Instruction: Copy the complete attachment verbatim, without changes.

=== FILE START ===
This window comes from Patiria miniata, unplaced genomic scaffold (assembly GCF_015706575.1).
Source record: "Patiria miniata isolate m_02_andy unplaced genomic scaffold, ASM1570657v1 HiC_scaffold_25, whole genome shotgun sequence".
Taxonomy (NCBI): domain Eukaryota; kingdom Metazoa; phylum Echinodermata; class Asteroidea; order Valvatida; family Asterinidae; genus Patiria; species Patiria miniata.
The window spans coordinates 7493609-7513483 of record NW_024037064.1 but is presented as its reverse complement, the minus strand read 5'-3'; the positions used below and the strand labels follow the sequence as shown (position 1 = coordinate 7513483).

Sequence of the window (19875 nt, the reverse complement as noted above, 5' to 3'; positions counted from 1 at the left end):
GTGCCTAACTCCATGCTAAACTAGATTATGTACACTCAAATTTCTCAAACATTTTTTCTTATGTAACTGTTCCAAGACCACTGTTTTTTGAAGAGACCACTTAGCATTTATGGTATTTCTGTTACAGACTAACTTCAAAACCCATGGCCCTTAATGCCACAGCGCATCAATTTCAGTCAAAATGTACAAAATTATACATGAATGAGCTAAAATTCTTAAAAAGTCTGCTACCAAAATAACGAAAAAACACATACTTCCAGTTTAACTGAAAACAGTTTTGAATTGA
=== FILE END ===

This window comes from Patiria miniata, unplaced genomic scaffold (assembly GCF_015706575.1).
Source record: "Patiria miniata isolate m_02_andy unplaced genomic scaffold, ASM1570657v1 HiC_scaffold_25, whole genome shotgun sequence".
Taxonomy (NCBI): domain Eukaryota; kingdom Metazoa; phylum Echinodermata; class Asteroidea; order Valvatida; family Asterinidae; genus Patiria; species Patiria miniata.
The window spans coordinates 7493609-7513483 of record NW_024037064.1 but is presented as its reverse complement, the minus strand read 5'-3'; the positions used below and the strand labels follow the sequence as shown (position 1 = coordinate 7513483).

Sequence of the window (19875 nt, the reverse complement as noted above, 5' to 3'; positions counted from 1 at the left end):
GTGCCTAACTCCATGCTAAACTAGATTATGTACACTCAAATTTCTCAAACATTTTTTCTTATGTAACTGTTCCAAGACCACTGTTTTTTGAAGAGACCACTTAGCATTTATGGTATTTCTGTTACAGACTAACTTCAAAACCCATGGCCCTTAATGCCACAGCGCATCAATTTCAGTCAAAATGTACAAAATTATACATGAATGAGCTAAAATTCTTAAAAAGTCTGCTACCAAAATAACGAAAAAACACATACTTCCAGTTTAACTGAAAACAGTTTTGAATTGA